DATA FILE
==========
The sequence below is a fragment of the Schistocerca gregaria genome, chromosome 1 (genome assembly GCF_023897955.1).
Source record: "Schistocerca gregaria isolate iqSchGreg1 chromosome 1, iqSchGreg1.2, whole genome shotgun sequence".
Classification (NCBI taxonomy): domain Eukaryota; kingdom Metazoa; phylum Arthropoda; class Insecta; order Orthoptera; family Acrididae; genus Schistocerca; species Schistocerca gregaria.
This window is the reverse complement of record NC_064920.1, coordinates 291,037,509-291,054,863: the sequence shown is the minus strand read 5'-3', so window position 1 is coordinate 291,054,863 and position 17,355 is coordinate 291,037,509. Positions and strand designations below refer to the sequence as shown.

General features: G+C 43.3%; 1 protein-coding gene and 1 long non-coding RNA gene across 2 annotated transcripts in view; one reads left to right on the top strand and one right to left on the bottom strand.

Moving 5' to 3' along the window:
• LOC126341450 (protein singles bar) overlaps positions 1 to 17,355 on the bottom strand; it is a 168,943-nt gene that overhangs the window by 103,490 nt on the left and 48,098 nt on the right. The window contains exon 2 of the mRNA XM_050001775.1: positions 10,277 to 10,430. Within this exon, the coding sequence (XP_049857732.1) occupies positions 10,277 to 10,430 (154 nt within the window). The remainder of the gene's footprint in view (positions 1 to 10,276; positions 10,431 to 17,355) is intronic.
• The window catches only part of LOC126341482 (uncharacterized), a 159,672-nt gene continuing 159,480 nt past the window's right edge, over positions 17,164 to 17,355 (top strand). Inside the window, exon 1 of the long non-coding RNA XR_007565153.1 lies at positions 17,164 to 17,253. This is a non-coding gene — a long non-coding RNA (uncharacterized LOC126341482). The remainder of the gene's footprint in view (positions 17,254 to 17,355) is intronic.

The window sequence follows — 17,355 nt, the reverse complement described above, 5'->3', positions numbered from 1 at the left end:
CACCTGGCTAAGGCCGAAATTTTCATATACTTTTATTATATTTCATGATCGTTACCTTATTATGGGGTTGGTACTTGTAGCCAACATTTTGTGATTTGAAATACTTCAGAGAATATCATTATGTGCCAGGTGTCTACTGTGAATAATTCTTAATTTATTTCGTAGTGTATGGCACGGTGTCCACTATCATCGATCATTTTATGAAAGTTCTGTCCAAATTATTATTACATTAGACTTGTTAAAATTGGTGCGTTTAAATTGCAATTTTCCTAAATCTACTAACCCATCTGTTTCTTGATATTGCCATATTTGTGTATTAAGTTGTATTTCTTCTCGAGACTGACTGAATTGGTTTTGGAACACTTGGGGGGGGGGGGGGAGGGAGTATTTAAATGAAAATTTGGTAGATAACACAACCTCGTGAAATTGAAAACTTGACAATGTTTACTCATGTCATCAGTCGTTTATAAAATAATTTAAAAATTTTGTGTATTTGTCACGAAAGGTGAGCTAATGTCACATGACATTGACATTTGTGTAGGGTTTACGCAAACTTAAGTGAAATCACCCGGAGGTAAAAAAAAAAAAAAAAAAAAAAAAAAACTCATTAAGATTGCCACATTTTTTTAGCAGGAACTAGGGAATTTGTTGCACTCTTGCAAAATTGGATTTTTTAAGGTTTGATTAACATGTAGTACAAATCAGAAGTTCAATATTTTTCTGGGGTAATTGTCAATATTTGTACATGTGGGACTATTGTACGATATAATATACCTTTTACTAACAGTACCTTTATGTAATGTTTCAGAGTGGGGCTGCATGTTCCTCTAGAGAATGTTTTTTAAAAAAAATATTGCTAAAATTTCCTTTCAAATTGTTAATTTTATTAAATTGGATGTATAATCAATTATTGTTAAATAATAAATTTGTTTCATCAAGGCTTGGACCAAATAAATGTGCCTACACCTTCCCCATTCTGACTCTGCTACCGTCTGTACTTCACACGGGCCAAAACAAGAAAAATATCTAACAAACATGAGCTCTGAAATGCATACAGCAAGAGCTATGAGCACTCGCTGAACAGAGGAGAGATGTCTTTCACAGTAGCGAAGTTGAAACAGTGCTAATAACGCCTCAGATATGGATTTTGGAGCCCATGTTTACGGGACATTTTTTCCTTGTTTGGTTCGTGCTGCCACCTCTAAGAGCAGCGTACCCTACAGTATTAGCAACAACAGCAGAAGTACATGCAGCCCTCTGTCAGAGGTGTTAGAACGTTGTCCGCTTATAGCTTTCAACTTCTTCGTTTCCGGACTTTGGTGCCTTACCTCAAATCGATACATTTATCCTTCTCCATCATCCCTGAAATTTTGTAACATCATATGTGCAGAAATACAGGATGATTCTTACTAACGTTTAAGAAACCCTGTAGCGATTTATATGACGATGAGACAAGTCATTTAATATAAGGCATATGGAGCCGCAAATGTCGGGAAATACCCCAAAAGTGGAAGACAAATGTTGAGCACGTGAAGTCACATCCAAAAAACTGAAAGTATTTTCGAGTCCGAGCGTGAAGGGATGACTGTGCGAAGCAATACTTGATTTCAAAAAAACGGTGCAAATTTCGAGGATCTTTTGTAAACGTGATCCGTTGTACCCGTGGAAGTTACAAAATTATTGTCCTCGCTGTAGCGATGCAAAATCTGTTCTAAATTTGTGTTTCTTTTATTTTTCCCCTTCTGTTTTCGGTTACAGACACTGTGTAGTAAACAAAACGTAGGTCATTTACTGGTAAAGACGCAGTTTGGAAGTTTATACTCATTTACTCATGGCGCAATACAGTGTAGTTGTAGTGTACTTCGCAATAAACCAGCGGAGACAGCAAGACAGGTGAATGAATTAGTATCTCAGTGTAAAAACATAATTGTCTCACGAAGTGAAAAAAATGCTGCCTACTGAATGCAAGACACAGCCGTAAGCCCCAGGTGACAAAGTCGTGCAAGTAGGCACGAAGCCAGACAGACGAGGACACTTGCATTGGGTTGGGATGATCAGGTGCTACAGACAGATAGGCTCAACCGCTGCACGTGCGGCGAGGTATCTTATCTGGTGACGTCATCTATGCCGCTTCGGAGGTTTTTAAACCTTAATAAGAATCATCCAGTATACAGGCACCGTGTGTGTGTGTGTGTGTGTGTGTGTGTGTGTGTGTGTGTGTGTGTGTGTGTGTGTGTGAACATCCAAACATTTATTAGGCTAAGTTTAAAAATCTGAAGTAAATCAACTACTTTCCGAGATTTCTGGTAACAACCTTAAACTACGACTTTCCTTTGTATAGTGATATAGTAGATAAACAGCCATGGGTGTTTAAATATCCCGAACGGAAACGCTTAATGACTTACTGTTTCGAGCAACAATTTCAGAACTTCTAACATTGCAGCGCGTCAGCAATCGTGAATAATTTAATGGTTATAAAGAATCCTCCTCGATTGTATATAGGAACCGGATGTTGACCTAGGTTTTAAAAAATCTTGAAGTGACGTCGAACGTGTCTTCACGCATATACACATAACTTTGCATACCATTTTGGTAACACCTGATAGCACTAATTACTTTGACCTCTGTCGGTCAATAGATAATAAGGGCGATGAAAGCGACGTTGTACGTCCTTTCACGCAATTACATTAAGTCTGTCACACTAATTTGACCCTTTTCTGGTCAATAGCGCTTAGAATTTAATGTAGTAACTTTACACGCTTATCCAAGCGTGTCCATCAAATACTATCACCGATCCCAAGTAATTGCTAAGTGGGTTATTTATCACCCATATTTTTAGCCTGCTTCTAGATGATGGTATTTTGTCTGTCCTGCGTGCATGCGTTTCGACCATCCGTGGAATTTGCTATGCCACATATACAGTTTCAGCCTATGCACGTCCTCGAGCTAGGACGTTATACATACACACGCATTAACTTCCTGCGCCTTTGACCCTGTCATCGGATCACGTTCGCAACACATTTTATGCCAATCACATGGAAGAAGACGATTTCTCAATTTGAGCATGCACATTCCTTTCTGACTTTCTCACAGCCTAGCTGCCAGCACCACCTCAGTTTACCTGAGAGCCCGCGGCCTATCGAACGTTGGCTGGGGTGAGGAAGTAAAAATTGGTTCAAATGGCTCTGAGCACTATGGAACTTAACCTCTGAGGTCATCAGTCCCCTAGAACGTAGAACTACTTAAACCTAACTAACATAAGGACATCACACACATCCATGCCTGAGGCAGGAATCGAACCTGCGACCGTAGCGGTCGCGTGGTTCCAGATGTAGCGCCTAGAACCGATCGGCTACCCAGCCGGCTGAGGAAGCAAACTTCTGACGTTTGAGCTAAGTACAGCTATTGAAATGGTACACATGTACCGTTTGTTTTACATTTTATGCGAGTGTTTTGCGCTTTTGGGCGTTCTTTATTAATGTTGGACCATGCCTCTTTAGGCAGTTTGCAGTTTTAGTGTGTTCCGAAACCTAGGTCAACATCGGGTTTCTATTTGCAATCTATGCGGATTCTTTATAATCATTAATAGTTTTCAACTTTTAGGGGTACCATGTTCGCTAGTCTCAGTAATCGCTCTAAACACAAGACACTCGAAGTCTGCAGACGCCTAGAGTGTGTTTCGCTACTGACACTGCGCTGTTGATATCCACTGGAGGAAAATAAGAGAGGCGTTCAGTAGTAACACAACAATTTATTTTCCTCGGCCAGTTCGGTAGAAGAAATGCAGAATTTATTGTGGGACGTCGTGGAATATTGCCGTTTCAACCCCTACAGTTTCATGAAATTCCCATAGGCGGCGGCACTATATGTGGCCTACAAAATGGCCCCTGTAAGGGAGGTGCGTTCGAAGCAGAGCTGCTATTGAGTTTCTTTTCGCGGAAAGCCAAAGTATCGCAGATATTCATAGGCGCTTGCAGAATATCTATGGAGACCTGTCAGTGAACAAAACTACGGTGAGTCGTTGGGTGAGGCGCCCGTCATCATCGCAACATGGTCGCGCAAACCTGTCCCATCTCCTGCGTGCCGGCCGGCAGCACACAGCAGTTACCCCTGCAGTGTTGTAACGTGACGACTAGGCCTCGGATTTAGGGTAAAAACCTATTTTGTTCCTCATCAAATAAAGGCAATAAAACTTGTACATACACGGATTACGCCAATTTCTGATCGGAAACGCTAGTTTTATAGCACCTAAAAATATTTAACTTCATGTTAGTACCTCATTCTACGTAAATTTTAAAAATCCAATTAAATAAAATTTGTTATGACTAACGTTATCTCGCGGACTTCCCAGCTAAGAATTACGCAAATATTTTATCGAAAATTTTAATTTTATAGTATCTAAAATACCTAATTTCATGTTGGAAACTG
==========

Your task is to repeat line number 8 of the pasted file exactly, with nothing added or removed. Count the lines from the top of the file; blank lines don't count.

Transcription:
• The window catches only part of LOC126341482 (uncharacterized), a 159,672-nt gene continuing 159,480 nt past the window's right edge, over positions 17,164 to 17,355 (top strand). Inside the window, exon 1 of the long non-coding RNA XR_007565153.1 lies at positions 17,164 to 17,253. This is a non-coding gene — a long non-coding RNA (uncharacterized LOC126341482). The remainder of the gene's footprint in view (positions 17,254 to 17,355) is intronic.